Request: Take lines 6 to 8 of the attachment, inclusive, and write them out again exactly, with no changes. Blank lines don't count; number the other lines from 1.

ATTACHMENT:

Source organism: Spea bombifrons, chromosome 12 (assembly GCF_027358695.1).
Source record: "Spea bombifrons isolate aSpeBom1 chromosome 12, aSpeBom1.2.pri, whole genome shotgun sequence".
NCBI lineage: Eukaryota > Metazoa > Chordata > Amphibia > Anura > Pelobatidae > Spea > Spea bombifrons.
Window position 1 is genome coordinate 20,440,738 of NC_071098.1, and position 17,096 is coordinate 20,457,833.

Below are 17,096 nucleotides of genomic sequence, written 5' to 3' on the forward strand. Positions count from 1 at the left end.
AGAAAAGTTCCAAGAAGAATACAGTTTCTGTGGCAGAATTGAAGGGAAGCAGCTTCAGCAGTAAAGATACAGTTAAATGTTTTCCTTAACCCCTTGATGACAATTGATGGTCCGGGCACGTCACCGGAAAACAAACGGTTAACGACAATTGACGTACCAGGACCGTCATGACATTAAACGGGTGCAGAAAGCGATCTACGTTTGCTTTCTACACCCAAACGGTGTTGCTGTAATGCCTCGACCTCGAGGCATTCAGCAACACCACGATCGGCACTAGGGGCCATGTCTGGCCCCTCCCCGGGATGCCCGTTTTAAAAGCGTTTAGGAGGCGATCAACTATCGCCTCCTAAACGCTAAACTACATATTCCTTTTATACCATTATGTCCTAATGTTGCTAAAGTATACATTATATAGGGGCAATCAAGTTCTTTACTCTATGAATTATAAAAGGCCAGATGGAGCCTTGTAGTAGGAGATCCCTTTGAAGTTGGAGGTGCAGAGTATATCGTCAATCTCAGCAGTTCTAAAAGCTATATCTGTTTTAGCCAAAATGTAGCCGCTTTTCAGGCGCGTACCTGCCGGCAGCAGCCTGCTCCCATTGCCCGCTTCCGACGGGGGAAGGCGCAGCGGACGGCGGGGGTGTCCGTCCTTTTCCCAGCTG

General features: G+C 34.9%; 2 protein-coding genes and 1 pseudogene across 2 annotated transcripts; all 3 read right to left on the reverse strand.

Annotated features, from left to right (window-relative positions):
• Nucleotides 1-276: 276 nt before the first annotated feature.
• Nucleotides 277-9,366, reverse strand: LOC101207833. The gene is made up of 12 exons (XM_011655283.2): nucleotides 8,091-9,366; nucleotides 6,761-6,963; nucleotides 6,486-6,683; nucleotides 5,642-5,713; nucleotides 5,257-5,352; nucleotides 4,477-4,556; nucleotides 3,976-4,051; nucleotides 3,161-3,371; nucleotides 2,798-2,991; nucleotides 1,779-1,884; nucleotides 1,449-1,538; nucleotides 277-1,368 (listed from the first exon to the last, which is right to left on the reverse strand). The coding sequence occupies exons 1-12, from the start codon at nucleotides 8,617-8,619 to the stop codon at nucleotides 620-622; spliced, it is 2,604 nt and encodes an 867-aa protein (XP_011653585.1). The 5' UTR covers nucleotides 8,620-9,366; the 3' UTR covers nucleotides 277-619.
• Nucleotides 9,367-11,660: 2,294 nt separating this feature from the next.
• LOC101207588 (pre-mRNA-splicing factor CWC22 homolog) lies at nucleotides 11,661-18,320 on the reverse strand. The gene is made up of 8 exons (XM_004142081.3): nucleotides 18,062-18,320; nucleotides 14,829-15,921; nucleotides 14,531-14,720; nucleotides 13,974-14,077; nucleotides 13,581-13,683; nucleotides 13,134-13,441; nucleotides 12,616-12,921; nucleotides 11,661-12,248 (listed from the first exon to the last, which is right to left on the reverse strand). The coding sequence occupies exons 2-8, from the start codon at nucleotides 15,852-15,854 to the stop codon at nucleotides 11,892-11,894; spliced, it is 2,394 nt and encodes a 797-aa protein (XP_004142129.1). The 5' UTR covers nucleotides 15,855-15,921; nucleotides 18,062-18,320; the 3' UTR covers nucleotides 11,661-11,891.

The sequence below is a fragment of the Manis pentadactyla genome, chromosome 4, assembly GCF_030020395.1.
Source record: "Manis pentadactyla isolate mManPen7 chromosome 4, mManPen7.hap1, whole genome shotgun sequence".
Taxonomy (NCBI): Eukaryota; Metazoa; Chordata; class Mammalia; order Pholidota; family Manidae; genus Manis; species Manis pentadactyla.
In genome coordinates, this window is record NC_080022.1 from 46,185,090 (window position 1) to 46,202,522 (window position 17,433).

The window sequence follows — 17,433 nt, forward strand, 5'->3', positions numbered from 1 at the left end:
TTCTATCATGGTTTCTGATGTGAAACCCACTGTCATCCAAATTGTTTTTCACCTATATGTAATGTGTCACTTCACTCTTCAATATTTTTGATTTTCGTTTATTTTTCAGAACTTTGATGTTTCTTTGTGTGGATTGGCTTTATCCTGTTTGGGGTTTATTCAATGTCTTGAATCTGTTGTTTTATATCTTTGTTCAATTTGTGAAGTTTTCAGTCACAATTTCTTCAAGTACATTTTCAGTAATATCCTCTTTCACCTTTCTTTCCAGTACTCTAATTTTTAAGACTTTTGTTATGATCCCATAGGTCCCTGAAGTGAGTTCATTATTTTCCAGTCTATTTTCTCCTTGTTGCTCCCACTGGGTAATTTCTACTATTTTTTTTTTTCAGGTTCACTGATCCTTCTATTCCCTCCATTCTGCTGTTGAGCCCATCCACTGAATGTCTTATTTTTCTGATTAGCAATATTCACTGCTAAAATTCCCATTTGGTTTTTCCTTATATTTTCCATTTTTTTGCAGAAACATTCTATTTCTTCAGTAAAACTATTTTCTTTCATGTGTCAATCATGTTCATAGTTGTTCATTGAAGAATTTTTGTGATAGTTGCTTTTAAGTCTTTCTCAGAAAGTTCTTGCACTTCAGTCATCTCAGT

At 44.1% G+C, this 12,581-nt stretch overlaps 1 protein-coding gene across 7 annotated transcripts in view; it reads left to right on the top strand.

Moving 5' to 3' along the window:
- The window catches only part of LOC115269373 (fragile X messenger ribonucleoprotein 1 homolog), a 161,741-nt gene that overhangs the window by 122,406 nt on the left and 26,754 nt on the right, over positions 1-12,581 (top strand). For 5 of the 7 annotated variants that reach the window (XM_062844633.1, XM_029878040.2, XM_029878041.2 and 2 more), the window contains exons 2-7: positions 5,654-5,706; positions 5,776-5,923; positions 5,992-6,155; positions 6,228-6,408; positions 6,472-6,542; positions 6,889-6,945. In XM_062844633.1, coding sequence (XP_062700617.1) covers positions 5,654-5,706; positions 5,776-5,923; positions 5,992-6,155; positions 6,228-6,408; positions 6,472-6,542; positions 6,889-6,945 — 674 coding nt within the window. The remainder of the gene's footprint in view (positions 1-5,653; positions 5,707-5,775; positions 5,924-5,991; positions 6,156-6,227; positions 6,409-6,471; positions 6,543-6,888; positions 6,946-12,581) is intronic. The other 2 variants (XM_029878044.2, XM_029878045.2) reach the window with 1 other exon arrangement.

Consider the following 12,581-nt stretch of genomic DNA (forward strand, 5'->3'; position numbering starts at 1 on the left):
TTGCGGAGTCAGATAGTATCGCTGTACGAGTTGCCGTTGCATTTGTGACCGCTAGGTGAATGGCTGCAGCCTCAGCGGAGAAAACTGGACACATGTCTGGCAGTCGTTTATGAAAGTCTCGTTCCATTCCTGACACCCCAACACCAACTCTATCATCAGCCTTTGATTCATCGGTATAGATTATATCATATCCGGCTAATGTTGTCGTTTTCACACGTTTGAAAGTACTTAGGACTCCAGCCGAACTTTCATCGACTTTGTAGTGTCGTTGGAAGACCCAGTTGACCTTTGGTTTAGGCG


AGAAAAGTTCCAAGAAGAATACAGTTTCTGTGGCAGAATTGAAGGGAAGCAGCTTCAGCAGTAAAGATACAGTTAAATGTTTTCCTTAACCCCTTGATGACAATTGATGGTCCGGGCACGTCACCGGAAAACAAACGGTTAACGACAATTGACGTACCAGGACCGTCATGACATTAAACGGGTGCAGAAAGCGATCTACGTTTGCTTTCTACACCCAAACGGTGTTGCTGTAATGCCTCGACCTCGAGGCATTCAGCAACACCACGATCGGCACTAGGGGCCATGTCTGGCCCCTCCCCGGGATGCCCGTTTTAAAAGCGTTTAGGAGGCGATCAACTATCGCCTCCTAAACGCTAAACTACATATTCCTTTTATACCATTATGTCCTAATGTTGCTAAAGTATACATTATATAGGGGCAATCAAGTTCTTTACTCTATGAATTATAAAAGGCCAGATGGAGCCTTGTAGTAGGAGATCCCTTTGAAGTTGGAGGTGCAGAGTATATCGTCAATCTCAGCAGTTCTAAAAGCTATATCTGTTTTAGCCAAAATGTAGCCGCTTTTCAGGCGCGTACCTGCCGGCAGCAGCCTGCTCCCATTGCCCGCTTCCGACGGGGGAAGGCGCAGCGGACGGCGGGGGTGTCCGTCCTTTTCCCAGCTG

General features: G+C 34.9%; 2 protein-coding genes and 1 pseudogene across 2 annotated transcripts; all 3 read right to left on the reverse strand.

Annotated features, from left to right (window-relative positions):